Dr. Vas Taras (Management) will accompany eleven students in the Bryan School of Business and Economics in representing UNC Greensboro at the 2018 X-Culture Global Symposium in Macerata, Italy, from July 29 to August 4. The annual symposium brings together 150 of X-Culture’s top-performing business students from around the world for a week of lectures, competitions, networking events and more.
This year’s symposium in Macerata, Italy, will be hosted by four partner corporations that will present teams of X-Culture students with real international business challenges. The four partner corporations for the symposium are:
- Nuova Simonelli S.p.A.: Manufactures espresso coffee machines for the professional market. They operate in 109 countries around the world, exporting 82% of all production. They have a subsidiary in the U.S.
- Eurosuole S.p.A.: One of the largest shoe sole producers in Italy. They are located in Civitanova Marche, a region referred to as the “Silicon Valley for shoe sales.”
- Cocci Griffoni Srl: An Italian family-owned vineyard and winery which for the past 100 years has produced authentic Wines of Terroir. The company slogan is “Stewards of the Land,” reflecting its passion for sustainability.
- Macerata Opera Festival: Promoted and organized by the Arena Sferisterio Association, the Macerata Opera Festival is held annually in the Arena Sferisterio open-air theatre. Student teams will create marketing plans to increase attendance at future Macerata Opera Festivals.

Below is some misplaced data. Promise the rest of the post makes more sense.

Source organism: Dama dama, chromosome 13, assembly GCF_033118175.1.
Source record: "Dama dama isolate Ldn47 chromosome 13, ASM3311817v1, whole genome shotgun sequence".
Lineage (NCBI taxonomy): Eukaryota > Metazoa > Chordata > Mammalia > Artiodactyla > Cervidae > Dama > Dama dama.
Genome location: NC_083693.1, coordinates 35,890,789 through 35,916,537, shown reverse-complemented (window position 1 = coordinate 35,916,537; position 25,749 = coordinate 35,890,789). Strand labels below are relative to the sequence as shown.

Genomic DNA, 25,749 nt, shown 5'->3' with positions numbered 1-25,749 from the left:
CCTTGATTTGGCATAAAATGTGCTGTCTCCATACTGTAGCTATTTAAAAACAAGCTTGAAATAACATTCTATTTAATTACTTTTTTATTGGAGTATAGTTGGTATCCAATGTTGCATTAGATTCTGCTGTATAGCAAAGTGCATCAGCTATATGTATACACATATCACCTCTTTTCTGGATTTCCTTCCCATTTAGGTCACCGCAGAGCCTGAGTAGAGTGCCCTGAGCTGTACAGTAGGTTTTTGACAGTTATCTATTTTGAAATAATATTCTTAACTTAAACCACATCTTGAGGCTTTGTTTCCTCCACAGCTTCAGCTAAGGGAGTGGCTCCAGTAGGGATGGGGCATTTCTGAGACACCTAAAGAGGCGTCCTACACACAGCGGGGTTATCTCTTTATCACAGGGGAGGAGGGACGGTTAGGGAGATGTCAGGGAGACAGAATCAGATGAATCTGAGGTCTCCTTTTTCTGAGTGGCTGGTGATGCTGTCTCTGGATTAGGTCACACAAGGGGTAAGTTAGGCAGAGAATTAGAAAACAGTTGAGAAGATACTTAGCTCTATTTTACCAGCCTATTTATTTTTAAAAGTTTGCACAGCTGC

The 150 students and 50 faculty attending were chosen through a highly-competitive selection process, drawing from the top ten percent of the 45,000 business students who have participated in the X-Culture program worldwide.
X-Culture is an international business competition designed by Taras that connects MBA and undergraduate business students and working professionals worldwide to work on real business challenges presented by international companies.
Taras first conceived X-Culture in 2010 while teaching an international business course at UNC Greensboro’s Bryan School of Business and Economics. Wanting his students to better understand the magnitude of international business concepts, Taras had the idea of connecting with an instructor in another country teaching a similar course. He reached out to fellow business scholars in the Academy of International Business, and, to his surprise, received dozens of responses in just a few hours. The program began with 500 students from seven universities in seven countries, and has since grown to include more than 3,000 students semi-annually from 150 universities in 40 countries.
By Victor Ayala